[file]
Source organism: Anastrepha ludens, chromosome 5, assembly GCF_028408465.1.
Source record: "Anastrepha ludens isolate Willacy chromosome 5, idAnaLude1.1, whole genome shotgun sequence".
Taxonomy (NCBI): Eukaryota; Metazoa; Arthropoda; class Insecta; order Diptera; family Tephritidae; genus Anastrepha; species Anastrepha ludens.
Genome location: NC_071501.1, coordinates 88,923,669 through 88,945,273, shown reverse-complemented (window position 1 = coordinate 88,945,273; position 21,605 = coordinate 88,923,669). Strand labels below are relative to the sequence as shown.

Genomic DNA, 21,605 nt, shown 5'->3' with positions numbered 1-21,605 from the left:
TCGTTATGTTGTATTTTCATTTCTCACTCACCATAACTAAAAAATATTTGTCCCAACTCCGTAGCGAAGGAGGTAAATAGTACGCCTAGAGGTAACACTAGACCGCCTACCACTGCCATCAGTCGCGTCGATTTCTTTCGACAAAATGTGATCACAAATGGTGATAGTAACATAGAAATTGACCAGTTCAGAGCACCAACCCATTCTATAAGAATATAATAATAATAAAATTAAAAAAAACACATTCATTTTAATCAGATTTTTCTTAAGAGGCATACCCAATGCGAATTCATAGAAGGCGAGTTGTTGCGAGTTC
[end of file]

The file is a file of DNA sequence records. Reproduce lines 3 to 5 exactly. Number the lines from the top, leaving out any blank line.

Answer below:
Taxonomy (NCBI): Eukaryota; Metazoa; Arthropoda; class Insecta; order Diptera; family Tephritidae; genus Anastrepha; species Anastrepha ludens.
Genome location: NC_071501.1, coordinates 88,923,669 through 88,945,273, shown reverse-complemented (window position 1 = coordinate 88,945,273; position 21,605 = coordinate 88,923,669). Strand labels below are relative to the sequence as shown.

Genomic DNA, 21,605 nt, shown 5'->3' with positions numbered 1-21,605 from the left: